|LAMPIRI, EVAGGELIA - University Of Thessaly
|BALIOTA, GEORGIA - University Of Thessaly
|Morrison, William - Rob
|DOMINGUE, MICHAEL - Animal And Plant Health Inspection Service (APHIS)
|ATHANASSIOU, CHRISTOS - University Of Thessaly
Submitted to: Journal of Economic Entomology
Publication Type: Peer Reviewed Journal
Publication Acceptance Date: 10/11/2021
Publication Date: 11/23/2021
Citation: Lampiri, E., Baliota, G., Morrison Iii, W.R., Domingue, M.J., Athanassiou, C.G. 2021. Comparative population growth of the khapra beetle, Trogoderma granarium Everts and the warehouse beetle Trogoderma variabile Ballion on wheat and rice. Journal of Economic Entomology. 115(1):344-352. https://doi.org/10.1093/jee/toab209.
Interpretive Summary: The khapra beetle, which is ranked among the top 100 worst invasive species, is a pernicious pest and on the quarantined list in the United States (US). There have been an increasing number of interceptions of this species at ports of entry in the US, and the khapra beetle is generally viewed as devastating in countries where it occurs. However, there are a suite of closely related dermestids already in the US, including the warehouse beetle, which is a member of the same genus. In evaluating the baseline population growth of warehouse beetle and khapra beetle, we found they were similar to each other on wheat at 27 and 32°C. On rice, both also produced similar numbers of progeny at the higher temperature, but at 27°C khapra beetle did better over short storage periods, while warehouse beetle did better over longer storage periods. Both species caused equivalent commodity damage and generally produced similar amounts of frass (e.g. product contamination from biological processes). Our research suggests that under ideal conditions these two closely related, but very differently treated species in commerce from the same genus have comparable population growth, and cause similar damage on wheat and rice.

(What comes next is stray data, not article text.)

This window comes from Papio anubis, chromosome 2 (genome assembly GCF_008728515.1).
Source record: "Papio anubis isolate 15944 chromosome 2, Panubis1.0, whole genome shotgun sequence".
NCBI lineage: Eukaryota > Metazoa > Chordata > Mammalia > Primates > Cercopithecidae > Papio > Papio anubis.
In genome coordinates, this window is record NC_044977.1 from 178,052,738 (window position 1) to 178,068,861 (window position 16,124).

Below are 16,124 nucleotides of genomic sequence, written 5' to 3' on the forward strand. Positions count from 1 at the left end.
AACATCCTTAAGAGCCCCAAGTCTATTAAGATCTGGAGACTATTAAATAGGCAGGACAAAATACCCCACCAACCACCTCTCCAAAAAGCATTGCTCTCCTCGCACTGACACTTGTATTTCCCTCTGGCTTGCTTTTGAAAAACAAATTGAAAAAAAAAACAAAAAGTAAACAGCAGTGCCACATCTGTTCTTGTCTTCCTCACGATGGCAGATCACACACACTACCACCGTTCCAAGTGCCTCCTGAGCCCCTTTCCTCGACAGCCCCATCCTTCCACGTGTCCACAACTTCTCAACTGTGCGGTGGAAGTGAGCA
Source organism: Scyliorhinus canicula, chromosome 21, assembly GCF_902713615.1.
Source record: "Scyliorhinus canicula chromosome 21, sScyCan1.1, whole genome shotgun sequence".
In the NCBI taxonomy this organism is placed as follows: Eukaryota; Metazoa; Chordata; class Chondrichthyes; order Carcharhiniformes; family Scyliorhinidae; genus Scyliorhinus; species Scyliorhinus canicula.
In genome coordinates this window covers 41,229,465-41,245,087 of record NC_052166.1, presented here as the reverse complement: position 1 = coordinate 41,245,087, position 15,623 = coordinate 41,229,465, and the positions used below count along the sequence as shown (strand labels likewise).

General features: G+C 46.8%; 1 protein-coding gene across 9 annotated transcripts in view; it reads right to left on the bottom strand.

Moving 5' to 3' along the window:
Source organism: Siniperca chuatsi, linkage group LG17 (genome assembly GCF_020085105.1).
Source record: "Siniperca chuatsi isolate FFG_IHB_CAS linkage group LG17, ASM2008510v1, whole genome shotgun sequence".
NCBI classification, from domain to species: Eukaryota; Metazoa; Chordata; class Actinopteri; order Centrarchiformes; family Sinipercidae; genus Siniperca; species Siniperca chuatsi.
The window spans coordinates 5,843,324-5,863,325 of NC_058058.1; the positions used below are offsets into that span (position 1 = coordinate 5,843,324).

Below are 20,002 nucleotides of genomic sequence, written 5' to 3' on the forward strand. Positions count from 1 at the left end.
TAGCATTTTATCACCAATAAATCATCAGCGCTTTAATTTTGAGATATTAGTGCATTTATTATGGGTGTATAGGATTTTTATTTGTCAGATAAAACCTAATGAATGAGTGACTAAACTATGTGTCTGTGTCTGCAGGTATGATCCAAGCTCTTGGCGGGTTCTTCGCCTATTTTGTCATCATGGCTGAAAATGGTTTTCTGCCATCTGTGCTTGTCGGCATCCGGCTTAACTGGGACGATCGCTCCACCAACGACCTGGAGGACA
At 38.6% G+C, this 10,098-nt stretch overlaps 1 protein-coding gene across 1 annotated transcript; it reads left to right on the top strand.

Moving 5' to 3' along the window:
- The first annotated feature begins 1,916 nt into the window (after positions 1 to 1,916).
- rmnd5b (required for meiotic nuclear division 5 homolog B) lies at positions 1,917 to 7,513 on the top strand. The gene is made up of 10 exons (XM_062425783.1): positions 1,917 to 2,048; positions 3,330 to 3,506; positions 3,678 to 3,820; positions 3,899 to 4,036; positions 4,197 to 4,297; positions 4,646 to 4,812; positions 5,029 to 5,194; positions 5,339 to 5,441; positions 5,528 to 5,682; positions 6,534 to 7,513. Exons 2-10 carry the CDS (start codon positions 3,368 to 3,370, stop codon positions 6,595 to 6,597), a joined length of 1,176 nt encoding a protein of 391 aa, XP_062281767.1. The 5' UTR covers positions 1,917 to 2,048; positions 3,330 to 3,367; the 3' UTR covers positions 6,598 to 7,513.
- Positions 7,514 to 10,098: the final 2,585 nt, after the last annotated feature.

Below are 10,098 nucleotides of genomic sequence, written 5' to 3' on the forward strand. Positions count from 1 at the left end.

Technical Abstract: We evaluated the relative population growth of two stored-product insect species in the genus Trogoderma, the khapra beetle, Trogoderma granarium and the warehouse beetle, T. variabile. Ten adults of each species were placed in vials containing wheat or paddy rice. These tests were performed at 27 and 32°C and the number of adults in the vials were counted after 35 and 70 days. For all the time intervals and temperatures of both species on wheat, the resulting larval abundances were similar, with the exception of 27°C at 70 days where more T. variabile larvae developed. At the higher temperature, both species had similar population growth on rice. However, the success was mixed at 27°C with T. granarium having a greater abundance after 35 days, while T. variabile dominated after 70 days. Frass production in both commodities was usually similar for the two species, but greater frass production occurred by T. variabile on wheat after 70 days at 27°C, while T. granarium produced more frass on rice after 35 days at 32°C. Both species nearly always caused equivalent commodity damage. Our research suggests that under ideal conditions these two closely, but very differently treated species in commerce from the genus Trogoderma have comparable population growth, and cause similar damage on wheat and rice.